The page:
The Board of the Los Angeles Department of Water and Power took a huge step towards a greener, more efficient Los Angeles last Thursday. With a unanimous vote, the Board more than doubled LADWP’s investment in energy efficiency programs while also committing to sustaining that investment over the long term.
The Board set a goal of reducing energy consumption “at least 10%” with a soft target of 15% by 2020, pending the results of a new energy efficiency potential study. “These are significant increases and set LADWP on the path to be a leader in energy efficiency, allowing its customers to take advantage of this clean and cheap source of power,” NRDC’s Kristin Eberhard blogged the next day. “A robust energy efficiency budget can help create jobs and displace dirty coal in LADWP’s portfolio.” The vote came after over a year-and-a-half of organizing by a diverse coalition of environmentalists, community organizations, small businesses and IBEW Local 18.
Broad Coalition Stands Up for Energy Efficiency and Jobs
The breadth of the RePower LA coalition that packed the board room made it clear just how many types of people would benefit from energy efficiency programs: small businesses, low-income families, apartment owners, tenants, youth, the unemployed, and of course everyone who breathes or values the environment in Los Angeles and beyond.
Abraham Hernandez, a South LA resident and member of AGENDA/SCOPE, spoke about the difference energy efficiency programs could mean to people like him. “I’ve been unemployed for almost two years,” he explained, “and I represent thousands of others who are unemployed and want to work. I’m on the waiting list for IBEW Local 18’s Utility Pre-Craft Trainee program [which would be expanded under this budget]. This would be a great opportunity and put me on the path to a middle-class career.” Hernandez shared that he had first been attracted to this type of work as a boy, when he would help his father work on electrical and plumbing projects.
South LA apartment owner Diop Bankole attended the meeting to show support, as did Joe Donlin of SAJE, a group that as part of its work organizes tenants in the USC area. Business owners Chuka Obijiaku and Xochitl Oliveras came to advocate for the plan, which would help small businesses like theirs upgrade old buildings. Obijiaku, who owns a clothing store and tax preparation service on Crenshaw, said, “I don’t know where we’ll end up if we’re not able to lower our bills in some way.” Oliveras runs Birrieria Rosa Maria, a Pacoima restaurant that has been in her family 27 years. “We pay more than $10,000 a year for utilities. I struggle to pay my employees on time,” she explained.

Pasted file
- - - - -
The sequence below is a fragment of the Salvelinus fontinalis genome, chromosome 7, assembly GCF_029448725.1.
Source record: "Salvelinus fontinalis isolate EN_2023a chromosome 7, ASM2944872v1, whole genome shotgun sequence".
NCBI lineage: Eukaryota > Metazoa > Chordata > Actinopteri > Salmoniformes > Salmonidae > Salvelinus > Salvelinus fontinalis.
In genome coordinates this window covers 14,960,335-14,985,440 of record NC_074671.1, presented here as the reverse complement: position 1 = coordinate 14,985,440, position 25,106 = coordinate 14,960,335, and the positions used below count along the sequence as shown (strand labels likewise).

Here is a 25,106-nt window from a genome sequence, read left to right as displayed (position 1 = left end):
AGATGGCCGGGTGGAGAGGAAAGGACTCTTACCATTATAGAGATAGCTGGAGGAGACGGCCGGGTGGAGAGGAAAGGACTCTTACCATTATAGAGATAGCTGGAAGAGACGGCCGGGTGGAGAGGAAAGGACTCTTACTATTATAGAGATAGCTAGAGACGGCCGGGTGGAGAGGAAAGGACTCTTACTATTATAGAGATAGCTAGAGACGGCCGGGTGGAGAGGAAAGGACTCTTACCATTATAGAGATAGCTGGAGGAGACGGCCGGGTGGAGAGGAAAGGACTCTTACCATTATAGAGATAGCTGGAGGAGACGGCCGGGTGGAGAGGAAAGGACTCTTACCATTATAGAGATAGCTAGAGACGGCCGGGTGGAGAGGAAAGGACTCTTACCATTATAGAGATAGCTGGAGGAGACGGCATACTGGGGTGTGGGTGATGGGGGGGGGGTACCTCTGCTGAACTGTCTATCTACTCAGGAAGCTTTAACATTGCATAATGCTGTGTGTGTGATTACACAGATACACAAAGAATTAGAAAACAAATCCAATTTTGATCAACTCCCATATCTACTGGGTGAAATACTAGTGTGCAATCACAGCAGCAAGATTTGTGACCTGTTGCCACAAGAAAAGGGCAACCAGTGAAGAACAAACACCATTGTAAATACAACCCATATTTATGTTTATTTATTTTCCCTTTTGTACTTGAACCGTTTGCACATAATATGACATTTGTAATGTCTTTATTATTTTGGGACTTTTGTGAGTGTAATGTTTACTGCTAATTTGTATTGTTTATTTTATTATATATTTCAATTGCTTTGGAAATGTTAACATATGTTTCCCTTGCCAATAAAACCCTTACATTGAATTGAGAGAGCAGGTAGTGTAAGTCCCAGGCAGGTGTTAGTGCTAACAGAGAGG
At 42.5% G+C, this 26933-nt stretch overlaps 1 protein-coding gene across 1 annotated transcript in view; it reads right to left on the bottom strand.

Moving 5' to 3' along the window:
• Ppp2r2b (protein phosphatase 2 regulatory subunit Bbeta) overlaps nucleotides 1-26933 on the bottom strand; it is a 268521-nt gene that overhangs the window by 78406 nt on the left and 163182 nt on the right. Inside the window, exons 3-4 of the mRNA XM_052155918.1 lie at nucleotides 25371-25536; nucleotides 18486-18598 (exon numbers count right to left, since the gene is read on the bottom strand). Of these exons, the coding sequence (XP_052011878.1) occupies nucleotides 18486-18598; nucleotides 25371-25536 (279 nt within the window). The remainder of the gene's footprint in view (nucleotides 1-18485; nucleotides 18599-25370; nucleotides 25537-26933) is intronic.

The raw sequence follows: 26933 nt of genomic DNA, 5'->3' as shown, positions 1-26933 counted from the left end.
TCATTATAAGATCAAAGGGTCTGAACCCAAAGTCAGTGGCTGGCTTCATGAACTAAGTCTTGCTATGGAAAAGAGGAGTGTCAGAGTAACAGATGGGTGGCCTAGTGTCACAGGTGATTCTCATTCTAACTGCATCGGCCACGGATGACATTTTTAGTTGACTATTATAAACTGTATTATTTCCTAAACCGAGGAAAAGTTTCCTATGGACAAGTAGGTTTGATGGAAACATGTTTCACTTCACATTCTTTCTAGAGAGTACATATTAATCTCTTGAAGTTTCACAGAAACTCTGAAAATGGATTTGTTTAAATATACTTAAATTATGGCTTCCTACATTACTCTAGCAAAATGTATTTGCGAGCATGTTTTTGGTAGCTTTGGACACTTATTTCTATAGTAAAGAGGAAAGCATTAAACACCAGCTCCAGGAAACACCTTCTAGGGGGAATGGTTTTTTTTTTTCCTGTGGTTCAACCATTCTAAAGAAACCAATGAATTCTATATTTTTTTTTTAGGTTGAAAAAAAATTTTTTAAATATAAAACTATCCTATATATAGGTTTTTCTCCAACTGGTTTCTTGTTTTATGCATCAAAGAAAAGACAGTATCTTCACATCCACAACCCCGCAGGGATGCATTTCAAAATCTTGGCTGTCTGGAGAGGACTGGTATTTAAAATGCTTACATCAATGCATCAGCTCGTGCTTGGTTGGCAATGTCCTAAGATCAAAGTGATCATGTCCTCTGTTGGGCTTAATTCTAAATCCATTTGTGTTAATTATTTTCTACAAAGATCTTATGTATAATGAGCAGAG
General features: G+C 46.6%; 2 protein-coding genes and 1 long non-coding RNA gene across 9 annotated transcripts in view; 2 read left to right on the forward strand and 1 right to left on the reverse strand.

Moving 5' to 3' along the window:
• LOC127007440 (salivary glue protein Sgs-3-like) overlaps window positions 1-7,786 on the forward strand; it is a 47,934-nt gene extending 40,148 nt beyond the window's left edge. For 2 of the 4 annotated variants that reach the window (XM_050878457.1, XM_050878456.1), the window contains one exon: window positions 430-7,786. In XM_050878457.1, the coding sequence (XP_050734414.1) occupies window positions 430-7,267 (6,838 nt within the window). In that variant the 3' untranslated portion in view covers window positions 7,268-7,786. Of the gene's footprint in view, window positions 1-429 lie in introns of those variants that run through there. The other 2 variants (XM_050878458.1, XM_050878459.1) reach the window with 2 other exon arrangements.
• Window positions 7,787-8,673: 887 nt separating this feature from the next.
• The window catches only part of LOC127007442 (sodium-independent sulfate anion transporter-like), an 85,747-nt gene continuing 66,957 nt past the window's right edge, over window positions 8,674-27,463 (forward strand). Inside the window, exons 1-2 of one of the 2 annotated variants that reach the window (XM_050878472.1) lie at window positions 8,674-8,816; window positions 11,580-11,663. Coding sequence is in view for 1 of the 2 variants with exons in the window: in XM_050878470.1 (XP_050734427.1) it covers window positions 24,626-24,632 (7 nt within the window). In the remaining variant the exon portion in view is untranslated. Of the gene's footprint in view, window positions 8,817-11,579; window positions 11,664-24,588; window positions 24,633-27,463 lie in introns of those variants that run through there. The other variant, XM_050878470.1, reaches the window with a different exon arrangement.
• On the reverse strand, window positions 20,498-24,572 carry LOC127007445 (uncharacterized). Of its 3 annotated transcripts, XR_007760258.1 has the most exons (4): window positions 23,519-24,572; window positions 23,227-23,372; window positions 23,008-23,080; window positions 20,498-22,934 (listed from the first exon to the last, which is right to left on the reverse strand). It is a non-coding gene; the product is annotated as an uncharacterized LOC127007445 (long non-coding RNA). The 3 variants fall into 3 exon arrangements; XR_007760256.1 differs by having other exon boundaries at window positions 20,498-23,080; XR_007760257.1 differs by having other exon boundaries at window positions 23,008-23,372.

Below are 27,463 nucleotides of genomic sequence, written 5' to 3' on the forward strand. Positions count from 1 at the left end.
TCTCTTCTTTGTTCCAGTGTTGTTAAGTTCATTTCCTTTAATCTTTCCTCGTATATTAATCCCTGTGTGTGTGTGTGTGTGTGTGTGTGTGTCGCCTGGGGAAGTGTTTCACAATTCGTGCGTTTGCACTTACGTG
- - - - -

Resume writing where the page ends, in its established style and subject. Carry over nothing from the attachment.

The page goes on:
Organizations that engage youth in environmental work, including Urban Semillas (pictured above) and the LA Conservation Corps (at right), spoke out on the benefits of programs combining energy efficiency and career path training. “We need to give struggling youth in the inner city a chance to improve our lives,” said Jakarr Lewis, a young man with the LA Conservation Corps. “We’re the people who don’t usually find out about opportunities. It’s critical to have programs that build skills, take the time to train young workers properly, and give guidance.”
RePower LA Shapes the Debate
LADWP General Manager Ron Nichols first hinted at the Department’s new direction at a RePower LA town hall in early May, and the proposal that Nichols and LADWP staff put forward reflected many of the recommendations advanced by the coalition. The budget for energy efficiency programs would increase from $55 million to $128 million in the Department’s final budget.
LADWP staff and Board members repeatedly mentioned the creation of good jobs along with energy efficiency services for a broad range of customers as key priorities. The new plan would expand programs for small businesses that could not otherwise afford energy efficiency upgrades and extend funding for programs targeted to low income customers, programs which can make use of IBEW Local 18 trainees, while also helping larger commercial and industrial customers become more energy efficient.
At the hearing, RePower LA coalition members urged the Department to stay committed to the 15% goal. RePower LA coalition members LAANE, NRDC, Sierra Club and Communities for a Better Environment also pushed for regular reporting on the benefits of DWP programs, including energy savings, job creation and customers served.
Critical Work Lies Ahead
As the budget faces the next round of review at LA City Council, the coalition pledged to continue to make sure that this investment translates into a plan to create good jobs, substantial energy savings and quality programs that benefit all of Los Angeles. “There is still work to be done. But the dramatic shift at LADWP reflected in Thursday’s vote was a major accomplishment,” said Jessica Goodheart, director of the RePower LA project at LAANE.